Gone are the days of arcades bursting with arcade machines, awesome sound effects and loose change, but perhaps VR can bring them back or at the very least become the modern rendition. I frequently visit a dedicated arcade club, one of the last of its kind, and they have already adopted this idea with their dedicated VR area. I’m sure that as VR advancements progress, more and more facilitators will begin offering it as a service, but VR isn’t just used for entertainment, it can be educational as well.

 

Picture learning to fly an aeroplane, a big airliner full of passengers – that’s quite a scary thought, and it would be mad to put you in that position without running some simulations first. This just so happens to be one of VR’s strong suits. VR is all about immersing the user into a virtual world that is as real as the real thing. Simulations are used to allow people to experience environments and situations as realistically as possible, without any of the dangers. Put two and two together, and you get as realistic and as immersive a simulation as is currently possible.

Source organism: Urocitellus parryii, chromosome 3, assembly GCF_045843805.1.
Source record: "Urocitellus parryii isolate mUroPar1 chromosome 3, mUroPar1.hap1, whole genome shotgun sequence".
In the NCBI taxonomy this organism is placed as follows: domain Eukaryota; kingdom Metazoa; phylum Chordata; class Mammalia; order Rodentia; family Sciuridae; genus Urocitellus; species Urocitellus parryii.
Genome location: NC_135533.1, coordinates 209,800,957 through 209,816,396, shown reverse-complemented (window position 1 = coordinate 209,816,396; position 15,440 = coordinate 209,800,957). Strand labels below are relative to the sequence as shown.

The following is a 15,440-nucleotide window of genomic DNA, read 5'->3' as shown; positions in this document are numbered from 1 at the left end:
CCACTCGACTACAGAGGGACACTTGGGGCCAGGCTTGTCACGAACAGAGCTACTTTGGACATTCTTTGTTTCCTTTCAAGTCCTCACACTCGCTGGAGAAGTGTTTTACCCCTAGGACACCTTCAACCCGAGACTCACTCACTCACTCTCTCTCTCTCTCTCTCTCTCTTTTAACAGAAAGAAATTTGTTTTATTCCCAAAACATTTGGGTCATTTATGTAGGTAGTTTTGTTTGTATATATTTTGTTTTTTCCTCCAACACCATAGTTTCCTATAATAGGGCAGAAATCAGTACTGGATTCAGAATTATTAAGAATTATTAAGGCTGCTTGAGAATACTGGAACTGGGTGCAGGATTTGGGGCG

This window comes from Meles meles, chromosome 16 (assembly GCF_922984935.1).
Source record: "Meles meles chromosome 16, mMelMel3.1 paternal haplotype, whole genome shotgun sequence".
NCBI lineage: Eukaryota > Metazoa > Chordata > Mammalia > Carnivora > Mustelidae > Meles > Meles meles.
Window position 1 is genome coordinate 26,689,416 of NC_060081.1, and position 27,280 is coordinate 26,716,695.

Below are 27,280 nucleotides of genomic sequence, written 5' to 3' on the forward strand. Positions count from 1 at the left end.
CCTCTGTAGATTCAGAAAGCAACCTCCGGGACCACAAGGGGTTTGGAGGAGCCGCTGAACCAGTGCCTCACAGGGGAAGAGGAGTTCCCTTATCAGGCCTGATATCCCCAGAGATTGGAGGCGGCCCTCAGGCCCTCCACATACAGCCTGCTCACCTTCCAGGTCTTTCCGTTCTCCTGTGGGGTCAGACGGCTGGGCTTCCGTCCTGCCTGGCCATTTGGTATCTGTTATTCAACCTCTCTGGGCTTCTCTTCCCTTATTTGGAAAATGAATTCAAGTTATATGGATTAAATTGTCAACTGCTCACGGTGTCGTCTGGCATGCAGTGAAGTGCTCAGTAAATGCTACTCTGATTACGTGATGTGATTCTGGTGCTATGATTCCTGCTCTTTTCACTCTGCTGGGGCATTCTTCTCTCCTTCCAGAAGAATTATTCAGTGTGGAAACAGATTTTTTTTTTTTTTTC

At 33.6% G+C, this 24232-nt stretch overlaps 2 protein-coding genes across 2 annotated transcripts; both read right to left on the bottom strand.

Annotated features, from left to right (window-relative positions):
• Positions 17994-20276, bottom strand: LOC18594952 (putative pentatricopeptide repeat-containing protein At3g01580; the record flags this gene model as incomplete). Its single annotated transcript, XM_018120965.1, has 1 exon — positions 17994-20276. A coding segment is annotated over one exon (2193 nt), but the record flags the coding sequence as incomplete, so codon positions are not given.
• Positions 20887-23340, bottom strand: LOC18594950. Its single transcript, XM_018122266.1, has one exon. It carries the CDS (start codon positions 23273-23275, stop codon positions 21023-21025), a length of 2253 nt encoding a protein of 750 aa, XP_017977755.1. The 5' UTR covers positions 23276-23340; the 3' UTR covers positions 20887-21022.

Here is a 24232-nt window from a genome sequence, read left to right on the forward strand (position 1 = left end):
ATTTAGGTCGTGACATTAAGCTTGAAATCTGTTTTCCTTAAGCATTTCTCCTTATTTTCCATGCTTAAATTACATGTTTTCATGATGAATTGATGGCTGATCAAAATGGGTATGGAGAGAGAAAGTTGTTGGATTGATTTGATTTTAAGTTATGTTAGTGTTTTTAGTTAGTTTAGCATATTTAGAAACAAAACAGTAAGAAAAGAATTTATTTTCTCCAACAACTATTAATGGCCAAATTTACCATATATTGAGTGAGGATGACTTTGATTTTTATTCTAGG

There is one area of VR I have not mentioned yet -The famous and equally infamous Mobile VR. On face value mobile VR sounds great; No wires to hold you back, VR wherever you go and no need for big, expensive computers. So mobile VR is certainly a lot more practical from a personal VR system point of view, but is it any good? No, or rather not really, certainly not yet. Phones are great and are getting better each generation but they cannot provide the same level of quality and performance that “VR ready” PCs can. Considering VR is all about realistic immersion, quality is one of the two most important factors of VR. Performance should then be considered the “second pillar of VR”, afterall your vision doesn’t blur and lag when you look around or at least not while you’re sober. So what is mobile VR good for besides Drunk Simulator VR? Videos and pictures, specifically the 360° kind. We’ll leave it at that.